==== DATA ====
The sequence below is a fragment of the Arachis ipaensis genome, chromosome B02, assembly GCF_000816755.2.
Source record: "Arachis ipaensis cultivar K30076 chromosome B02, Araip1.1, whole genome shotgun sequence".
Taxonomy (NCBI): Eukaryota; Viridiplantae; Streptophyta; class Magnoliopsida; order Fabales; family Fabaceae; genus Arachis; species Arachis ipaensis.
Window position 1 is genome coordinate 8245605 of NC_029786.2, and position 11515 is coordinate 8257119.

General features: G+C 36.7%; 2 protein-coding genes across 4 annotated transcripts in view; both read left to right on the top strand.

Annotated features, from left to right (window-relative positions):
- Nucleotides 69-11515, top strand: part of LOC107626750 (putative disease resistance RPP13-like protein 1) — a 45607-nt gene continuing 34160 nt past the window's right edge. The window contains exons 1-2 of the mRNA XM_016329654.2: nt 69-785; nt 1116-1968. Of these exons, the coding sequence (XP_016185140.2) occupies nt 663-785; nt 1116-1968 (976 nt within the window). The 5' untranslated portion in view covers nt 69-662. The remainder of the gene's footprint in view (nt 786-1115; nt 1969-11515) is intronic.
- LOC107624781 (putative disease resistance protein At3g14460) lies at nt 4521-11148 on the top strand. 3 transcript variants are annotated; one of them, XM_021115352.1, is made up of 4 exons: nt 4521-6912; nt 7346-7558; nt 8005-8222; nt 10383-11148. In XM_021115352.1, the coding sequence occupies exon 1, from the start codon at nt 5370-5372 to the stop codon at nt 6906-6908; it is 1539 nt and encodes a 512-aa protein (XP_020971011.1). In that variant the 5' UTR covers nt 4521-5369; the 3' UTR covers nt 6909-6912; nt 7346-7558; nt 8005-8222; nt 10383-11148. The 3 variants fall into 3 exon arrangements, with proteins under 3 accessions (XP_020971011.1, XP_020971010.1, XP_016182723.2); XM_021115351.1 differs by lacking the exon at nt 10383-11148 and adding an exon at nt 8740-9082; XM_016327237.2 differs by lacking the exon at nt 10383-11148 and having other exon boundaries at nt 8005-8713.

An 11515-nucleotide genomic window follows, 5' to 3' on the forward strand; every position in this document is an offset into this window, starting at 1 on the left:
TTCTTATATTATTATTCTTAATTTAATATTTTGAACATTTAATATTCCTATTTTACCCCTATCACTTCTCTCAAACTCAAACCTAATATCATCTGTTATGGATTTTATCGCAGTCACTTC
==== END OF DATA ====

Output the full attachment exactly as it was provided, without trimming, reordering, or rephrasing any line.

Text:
The sequence below is a fragment of the Arachis ipaensis genome, chromosome B02, assembly GCF_000816755.2.
Source record: "Arachis ipaensis cultivar K30076 chromosome B02, Araip1.1, whole genome shotgun sequence".
Taxonomy (NCBI): Eukaryota; Viridiplantae; Streptophyta; class Magnoliopsida; order Fabales; family Fabaceae; genus Arachis; species Arachis ipaensis.
Window position 1 is genome coordinate 8245605 of NC_029786.2, and position 11515 is coordinate 8257119.

General features: G+C 36.7%; 2 protein-coding genes across 4 annotated transcripts in view; both read left to right on the top strand.

Annotated features, from left to right (window-relative positions):
- Nucleotides 69-11515, top strand: part of LOC107626750 (putative disease resistance RPP13-like protein 1) — a 45607-nt gene continuing 34160 nt past the window's right edge. The window contains exons 1-2 of the mRNA XM_016329654.2: nt 69-785; nt 1116-1968. Of these exons, the coding sequence (XP_016185140.2) occupies nt 663-785; nt 1116-1968 (976 nt within the window). The 5' untranslated portion in view covers nt 69-662. The remainder of the gene's footprint in view (nt 786-1115; nt 1969-11515) is intronic.
- LOC107624781 (putative disease resistance protein At3g14460) lies at nt 4521-11148 on the top strand. 3 transcript variants are annotated; one of them, XM_021115352.1, is made up of 4 exons: nt 4521-6912; nt 7346-7558; nt 8005-8222; nt 10383-11148. In XM_021115352.1, the coding sequence occupies exon 1, from the start codon at nt 5370-5372 to the stop codon at nt 6906-6908; it is 1539 nt and encodes a 512-aa protein (XP_020971011.1). In that variant the 5' UTR covers nt 4521-5369; the 3' UTR covers nt 6909-6912; nt 7346-7558; nt 8005-8222; nt 10383-11148. The 3 variants fall into 3 exon arrangements, with proteins under 3 accessions (XP_020971011.1, XP_020971010.1, XP_016182723.2); XM_021115351.1 differs by lacking the exon at nt 10383-11148 and adding an exon at nt 8740-9082; XM_016327237.2 differs by lacking the exon at nt 10383-11148 and having other exon boundaries at nt 8005-8713.

An 11515-nucleotide genomic window follows, 5' to 3' on the forward strand; every position in this document is an offset into this window, starting at 1 on the left:
TTCTTATATTATTATTCTTAATTTAATATTTTGAACATTTAATATTCCTATTTTACCCCTATCACTTCTCTCAAACTCAAACCTAATATCATCTGTTATGGATTTTATCGCAGTCACTTC